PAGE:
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Sunday, April 15, 2007

Strong criticism of the Mental Health Bill with particular regard to the care and treatment of children

Insane! Stop the Mental Health Bill - The Independent


"The Independent on Sunday today urges all MPs to read the story of one child's treatment under Britain's current outdated and draconian mental health laws.

Jack Owen was just 16 when he was sexually assaulted by a male patient, verbally abused and locked up in a windowless cell on an adult psychiatric ward. His story, told here for the first time, is a damning indictment of Britain's mental health service.

Tomorrow, the Government will attempt to force through its mental health reforms - reforms that this newspaper opposes and which experts warn ignore the care and treatment needs of thousands of vulnerable children like Jack.

The IoS has been campaigning for nearly five years for the rights of people with mental health problems to be respected. The campaign has been backed by leading medical and psychiatric experts as well as figures from politics, the media and the arts. Lord Bragg described the campaign as: "Useful, important and corrective. There have been an awful lot of injustices and an awful lot of neglect. Exposing what is going on is very important.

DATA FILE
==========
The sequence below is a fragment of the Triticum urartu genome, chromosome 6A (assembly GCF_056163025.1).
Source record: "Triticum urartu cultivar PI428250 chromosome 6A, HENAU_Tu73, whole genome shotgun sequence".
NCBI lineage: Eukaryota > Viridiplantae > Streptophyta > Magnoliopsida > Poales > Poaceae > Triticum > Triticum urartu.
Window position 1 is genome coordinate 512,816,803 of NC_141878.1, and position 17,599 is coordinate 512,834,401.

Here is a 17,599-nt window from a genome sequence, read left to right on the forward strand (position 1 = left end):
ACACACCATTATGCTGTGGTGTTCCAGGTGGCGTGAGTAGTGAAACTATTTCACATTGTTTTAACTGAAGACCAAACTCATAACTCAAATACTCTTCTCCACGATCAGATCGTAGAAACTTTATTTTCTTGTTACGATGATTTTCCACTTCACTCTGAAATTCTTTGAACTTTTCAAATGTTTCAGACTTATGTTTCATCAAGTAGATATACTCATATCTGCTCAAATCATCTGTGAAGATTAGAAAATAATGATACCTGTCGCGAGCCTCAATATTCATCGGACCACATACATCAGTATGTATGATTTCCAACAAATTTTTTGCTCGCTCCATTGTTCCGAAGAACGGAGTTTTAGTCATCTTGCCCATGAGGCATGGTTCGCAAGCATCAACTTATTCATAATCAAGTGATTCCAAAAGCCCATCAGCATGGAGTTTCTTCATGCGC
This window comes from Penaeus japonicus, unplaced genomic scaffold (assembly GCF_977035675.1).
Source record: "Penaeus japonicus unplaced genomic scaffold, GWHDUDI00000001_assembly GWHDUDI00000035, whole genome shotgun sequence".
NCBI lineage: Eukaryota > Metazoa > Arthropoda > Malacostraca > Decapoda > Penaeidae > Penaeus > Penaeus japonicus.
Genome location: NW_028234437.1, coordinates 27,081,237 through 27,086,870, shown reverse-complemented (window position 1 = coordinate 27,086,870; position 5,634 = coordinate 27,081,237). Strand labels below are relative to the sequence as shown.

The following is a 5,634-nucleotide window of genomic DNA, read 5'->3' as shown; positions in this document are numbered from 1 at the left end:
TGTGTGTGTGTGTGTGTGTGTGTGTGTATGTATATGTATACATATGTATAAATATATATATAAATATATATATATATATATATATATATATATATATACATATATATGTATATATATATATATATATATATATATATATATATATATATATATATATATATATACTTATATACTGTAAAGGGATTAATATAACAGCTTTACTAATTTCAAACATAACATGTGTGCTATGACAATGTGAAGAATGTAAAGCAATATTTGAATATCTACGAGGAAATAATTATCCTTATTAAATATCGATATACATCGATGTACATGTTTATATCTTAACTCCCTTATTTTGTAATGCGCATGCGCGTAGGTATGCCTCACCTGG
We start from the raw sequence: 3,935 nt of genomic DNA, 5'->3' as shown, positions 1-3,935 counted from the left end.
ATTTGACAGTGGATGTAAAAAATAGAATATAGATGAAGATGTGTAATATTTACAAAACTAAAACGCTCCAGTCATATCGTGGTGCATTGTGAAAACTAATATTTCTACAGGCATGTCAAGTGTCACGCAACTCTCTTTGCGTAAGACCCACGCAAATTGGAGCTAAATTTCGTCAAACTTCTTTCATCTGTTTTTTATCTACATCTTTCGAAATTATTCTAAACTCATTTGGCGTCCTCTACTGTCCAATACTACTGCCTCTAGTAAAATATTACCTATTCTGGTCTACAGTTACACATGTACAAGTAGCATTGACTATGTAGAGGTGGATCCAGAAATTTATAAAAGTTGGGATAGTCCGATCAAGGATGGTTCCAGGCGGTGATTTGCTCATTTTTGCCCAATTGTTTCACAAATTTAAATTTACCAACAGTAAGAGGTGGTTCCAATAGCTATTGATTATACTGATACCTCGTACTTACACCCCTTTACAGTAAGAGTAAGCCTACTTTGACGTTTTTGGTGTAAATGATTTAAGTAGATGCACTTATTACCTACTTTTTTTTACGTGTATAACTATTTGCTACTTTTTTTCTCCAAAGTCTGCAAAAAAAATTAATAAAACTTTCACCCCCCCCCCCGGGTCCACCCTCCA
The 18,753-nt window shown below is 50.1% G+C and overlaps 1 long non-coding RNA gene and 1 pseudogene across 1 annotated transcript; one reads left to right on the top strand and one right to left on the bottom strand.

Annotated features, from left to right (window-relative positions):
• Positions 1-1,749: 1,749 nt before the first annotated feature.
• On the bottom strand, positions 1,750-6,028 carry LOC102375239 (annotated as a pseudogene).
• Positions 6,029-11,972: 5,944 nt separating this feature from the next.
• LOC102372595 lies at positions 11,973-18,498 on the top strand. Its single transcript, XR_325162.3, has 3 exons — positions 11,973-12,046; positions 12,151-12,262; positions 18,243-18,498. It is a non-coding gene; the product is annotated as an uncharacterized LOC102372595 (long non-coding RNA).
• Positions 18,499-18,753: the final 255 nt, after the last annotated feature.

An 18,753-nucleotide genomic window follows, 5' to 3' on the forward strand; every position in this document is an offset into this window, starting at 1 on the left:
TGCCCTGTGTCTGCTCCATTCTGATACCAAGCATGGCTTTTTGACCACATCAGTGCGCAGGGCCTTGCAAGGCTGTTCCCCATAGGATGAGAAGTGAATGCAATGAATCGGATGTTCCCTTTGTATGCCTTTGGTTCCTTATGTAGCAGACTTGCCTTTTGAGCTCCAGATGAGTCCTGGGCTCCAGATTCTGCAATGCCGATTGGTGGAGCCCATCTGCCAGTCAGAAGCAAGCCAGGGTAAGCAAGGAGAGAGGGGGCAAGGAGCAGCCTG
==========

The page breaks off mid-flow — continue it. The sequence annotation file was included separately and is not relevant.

Now we are calling on MPs to accept a series of amendments put forward by the House of Lords, which psychiatrists, mental health charities and patients have said would help to create laws fit for the 21st century.

These include the demand that children be treated in wards suitable for their age, not with adults, and be assessed by specially trained professionals.

Today we also publish figures from the charity Young Minds which expose the "national scandal" of how children as young as 12 are incarcerated with often extremely disturbed adults and end up more traumatised than when they went in for treatment.

The study found that one child every day is admitted to an adult mental health ward under section; that more than three-quarters of girls are detained on mixed-sex wards; that the average stay is at least one month; and that children face a postcode lottery over beds.

Kathryn Pugh, head of policy at YoungMinds said: "Unless changes are made in the law, children will continue to be at risk, and their chances of recovery seriously jeopardised.""